Athenaeum of Philadelphia


Photo: Peter Woodall

Photo: Peter Woodall











Address: 219-221 6th Street
Neighborhood: Washington Square West
Year Built: 1845-47
Architectural Style: Italianate Revival
Architect: John Notman
Philadelphia Register of Historic Places: 1956
National Register of Historic Places: 1977
Current Use:  Private library

Historical Background
The Athenaeum was founded in 1814 to collect materials “connected with the history and antiquities of America, and the useful arts, and generally to disseminate useful knowledge” for public benefit.  It remains a nationally significant collection, especially for architecture and interior design history for the period 1800 to 1945.  Named after Athena, the Greek goddess of wisdom, many “Athenaeums” flourished in 19th century America.  Few of these private libraries supported by dues-paying members survive, however.

The Athenaeum held a closely watched competition to determine who would design its new building.  The library chose the drawing by John Notman, a young and relatively little known architect, over those of three of the best-known architects of the period, William Strickland, John Haviland and Thomas Ustick Walter.

Built in 1845, the Athenaeum building is widely hailed as the seminal American structure in the Italianate Revival Style.  Severely plain on the exterior and deceptive in scale, the Athenaeum building contains richly embellished reading rooms with 24-foot ceilings. It was declared a National Historic Landmark in 1977.

Some Community Stakeholders
Athenaeum members, Washington Square West neighbors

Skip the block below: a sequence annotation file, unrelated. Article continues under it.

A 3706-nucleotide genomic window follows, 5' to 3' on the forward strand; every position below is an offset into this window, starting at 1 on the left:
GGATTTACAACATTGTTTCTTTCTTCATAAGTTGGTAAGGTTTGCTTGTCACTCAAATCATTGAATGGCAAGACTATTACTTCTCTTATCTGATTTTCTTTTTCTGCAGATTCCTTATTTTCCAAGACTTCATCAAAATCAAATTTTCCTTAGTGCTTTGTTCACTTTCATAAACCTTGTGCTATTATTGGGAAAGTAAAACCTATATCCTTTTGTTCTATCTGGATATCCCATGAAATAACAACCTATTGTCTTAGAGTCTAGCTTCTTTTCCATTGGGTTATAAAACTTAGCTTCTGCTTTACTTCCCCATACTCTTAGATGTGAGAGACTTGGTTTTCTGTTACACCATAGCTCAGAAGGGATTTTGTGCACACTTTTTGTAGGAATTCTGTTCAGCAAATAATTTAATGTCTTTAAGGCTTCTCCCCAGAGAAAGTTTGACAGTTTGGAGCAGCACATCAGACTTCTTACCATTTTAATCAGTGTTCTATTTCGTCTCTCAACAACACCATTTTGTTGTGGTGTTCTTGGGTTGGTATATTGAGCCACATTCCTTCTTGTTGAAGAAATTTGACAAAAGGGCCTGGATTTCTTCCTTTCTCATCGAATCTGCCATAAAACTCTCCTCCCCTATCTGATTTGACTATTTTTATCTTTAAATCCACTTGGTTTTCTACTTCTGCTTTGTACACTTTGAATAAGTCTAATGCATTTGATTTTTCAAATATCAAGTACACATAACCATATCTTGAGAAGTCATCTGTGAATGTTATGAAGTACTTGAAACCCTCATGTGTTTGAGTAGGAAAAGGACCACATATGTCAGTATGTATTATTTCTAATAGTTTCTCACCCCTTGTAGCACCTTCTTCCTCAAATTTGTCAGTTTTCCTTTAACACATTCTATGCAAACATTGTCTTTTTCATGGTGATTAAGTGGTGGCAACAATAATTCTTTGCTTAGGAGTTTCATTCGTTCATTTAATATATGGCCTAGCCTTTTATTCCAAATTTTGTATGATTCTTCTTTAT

Possible Artistic Uses & Limitations
The space available for artistic use is what’s called the Chess Room, a small room measuring 13 1/2 by 14 1/2 feet. The Athenaeum operates as an archive used by members and scholars and would not suit installation with continued sound. The building is accessible for visitors with limited mobility. Electricity is present throughout. Due to the nature of its collection, this site might be an ideal location for works that reference its archives and/or work with its luxurious interior design.

Hidden City Philadelphia has secured provisional interest and commitment to participate from the owners or stewards of prospective sites for the 2013 festival. We cannot guarantee final festival participation for any site, as many are subject to transitional forces, such as changes in ownership or stewardship, development, hazmat remediation, public-private jurisdiction, access restrictions and, in some cases, continued physical deterioration.

With that said, we have secured interest and willingness from site owners and stewards to engage in a discovery process with artists, partner organizations, and other stakeholders concerning creative projects and public engagement. The realization of any artistic project for the festival will be the result of a collaborative process with, and eventual collective approval of, Hidden City staff, advisors, community stakeholders, and site owners.

Hidden City’s staff are facilitators and advocates with the goal of bringing about a productive and mutually satisfying relationship between artists and the other stakeholders essential to any creative process located in places where art making is not a regular activity.